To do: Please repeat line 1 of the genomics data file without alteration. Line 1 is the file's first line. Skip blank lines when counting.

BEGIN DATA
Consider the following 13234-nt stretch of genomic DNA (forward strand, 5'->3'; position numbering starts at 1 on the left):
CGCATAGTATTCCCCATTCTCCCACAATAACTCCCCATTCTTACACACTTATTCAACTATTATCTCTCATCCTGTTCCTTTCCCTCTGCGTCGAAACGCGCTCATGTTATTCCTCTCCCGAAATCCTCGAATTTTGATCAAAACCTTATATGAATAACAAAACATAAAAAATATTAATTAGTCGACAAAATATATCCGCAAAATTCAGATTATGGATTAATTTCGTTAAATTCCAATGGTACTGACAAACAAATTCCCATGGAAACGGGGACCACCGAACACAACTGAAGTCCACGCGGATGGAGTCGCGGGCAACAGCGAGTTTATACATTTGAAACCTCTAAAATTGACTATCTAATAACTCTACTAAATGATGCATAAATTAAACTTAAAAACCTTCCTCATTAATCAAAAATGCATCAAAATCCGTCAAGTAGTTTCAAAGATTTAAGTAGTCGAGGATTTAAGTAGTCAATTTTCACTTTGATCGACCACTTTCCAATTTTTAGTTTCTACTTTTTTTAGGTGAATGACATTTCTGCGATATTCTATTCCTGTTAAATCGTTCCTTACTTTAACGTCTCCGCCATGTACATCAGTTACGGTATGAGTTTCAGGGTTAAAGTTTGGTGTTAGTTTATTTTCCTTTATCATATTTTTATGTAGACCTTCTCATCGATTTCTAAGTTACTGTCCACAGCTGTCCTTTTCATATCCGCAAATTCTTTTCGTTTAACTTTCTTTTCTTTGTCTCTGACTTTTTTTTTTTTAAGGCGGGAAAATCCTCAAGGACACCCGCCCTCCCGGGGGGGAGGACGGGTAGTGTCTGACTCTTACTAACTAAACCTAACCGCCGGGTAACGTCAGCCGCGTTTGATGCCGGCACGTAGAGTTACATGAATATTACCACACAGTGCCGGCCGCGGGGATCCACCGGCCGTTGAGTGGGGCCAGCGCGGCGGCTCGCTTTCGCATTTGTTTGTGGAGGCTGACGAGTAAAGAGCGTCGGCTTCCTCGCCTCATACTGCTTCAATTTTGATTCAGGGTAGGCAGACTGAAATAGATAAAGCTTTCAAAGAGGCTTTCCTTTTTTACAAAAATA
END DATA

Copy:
Consider the following 13234-nt stretch of genomic DNA (forward strand, 5'->3'; position numbering starts at 1 on the left):